Globally , Ist Jun is celebrated as World Milk day. Dairy is a globally essential food source, consumed by over 80% of the world’s population. It provides vital nutrients for people of all ages, supports millions of livelihoods through dairy farming, and contributes significantly to national economies in many countries. Happy World Milk Day to everyone!

Today, the world is experiencing a profound meta crisis, born from the unseen consequences of unchecked growth. Humanity is on a perilous path toward self-destruction. Across the globe, nations are embarking on mega projects with narrow objectives, failing to consider the broader picture that includes environmental and socio-economic impacts. The same applies to agriculture and livestock, where the quest for improved productivity and cost reduction through emerging technologies like AI and IoT is leading to farm-less or farmer-less farming.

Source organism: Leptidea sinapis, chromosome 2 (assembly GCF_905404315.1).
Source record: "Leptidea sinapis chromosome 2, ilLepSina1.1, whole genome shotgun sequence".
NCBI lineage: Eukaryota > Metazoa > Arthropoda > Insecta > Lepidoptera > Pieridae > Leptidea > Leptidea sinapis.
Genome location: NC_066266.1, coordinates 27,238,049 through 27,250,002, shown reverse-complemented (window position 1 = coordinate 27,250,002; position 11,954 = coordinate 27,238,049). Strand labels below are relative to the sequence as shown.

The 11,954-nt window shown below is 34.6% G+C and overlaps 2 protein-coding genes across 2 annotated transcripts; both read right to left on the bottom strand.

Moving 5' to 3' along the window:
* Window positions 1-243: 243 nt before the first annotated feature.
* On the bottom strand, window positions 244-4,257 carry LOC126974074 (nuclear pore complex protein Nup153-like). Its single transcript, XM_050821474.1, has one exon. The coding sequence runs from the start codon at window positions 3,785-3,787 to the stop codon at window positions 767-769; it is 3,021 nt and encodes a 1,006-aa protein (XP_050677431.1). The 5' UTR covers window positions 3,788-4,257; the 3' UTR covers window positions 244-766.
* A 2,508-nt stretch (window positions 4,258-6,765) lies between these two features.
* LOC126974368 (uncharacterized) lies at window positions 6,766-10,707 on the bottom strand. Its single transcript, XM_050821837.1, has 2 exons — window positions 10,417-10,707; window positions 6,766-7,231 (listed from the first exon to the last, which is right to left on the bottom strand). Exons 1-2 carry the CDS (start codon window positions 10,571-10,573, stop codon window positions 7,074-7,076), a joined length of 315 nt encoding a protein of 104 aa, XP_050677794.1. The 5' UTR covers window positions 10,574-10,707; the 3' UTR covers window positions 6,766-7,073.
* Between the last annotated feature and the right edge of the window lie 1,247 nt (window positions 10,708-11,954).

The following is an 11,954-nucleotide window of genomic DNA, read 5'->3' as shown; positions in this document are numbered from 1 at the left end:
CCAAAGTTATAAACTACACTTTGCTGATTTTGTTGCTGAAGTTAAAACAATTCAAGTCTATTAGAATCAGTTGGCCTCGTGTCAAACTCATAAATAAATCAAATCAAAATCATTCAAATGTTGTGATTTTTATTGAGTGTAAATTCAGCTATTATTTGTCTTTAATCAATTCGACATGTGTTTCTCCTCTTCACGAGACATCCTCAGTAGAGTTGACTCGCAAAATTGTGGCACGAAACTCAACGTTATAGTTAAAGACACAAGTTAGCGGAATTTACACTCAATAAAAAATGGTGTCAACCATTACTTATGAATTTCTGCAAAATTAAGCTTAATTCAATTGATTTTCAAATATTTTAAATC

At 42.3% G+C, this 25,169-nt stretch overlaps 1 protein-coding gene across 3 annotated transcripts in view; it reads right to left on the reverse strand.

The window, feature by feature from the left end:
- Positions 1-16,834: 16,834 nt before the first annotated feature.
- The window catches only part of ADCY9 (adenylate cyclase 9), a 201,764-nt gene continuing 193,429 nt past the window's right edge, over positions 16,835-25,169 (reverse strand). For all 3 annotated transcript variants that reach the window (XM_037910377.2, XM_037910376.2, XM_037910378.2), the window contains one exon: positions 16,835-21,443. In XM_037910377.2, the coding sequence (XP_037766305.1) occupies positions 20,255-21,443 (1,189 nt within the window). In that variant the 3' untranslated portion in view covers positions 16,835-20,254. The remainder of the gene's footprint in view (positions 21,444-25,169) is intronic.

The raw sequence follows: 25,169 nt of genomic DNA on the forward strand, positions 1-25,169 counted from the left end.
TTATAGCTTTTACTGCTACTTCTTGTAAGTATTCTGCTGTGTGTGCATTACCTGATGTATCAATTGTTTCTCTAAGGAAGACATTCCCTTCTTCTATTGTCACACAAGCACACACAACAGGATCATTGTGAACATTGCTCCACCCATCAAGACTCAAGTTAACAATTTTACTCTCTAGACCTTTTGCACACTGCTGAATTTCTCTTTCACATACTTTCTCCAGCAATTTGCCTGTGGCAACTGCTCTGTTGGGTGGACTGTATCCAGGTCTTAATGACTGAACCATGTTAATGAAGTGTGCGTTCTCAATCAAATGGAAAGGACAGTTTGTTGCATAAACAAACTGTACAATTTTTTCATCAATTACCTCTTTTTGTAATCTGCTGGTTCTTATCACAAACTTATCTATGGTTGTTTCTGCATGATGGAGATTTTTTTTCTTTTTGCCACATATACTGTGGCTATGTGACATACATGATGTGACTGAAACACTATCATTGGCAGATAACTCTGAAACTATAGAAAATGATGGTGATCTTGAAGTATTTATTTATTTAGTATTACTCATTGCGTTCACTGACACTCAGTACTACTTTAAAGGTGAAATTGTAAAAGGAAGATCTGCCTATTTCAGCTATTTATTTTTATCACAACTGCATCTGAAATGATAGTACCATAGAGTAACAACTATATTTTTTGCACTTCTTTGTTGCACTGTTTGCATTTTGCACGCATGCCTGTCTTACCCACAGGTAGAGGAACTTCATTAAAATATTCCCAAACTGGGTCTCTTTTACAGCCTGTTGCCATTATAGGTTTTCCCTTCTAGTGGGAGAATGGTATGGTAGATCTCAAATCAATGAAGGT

Today, let’s pause to envision the potential risks this short-sighted approach holds for our dairy sector. Our relentless pursuit of growth, without regard for the environment and changing societal dynamics, threatens the very foundation of our existence.

Meta Crisis

The meta crisis we face seems inevitable as humanity evolves into superorganisms driven by narrow goals. Our relentless pursuit of extraction, conquest, and the destruction of diverse cultures, species, and ecosystems is setting the stage for an impending disaster. In essence, mankind is unwittingly crafting the conditions for its own extinction.

It’s time to establish a risk register for our dairy industry, focusing on the critical factors that will shape its future. Key considerations must include the impact of climate change, biodiversity loss, the quest for cheaper cow-less dairy alternatives, emerging lifestyle fads, and the shift towards non-farm activities. Let’s delve into each of these aspects.

Climate Change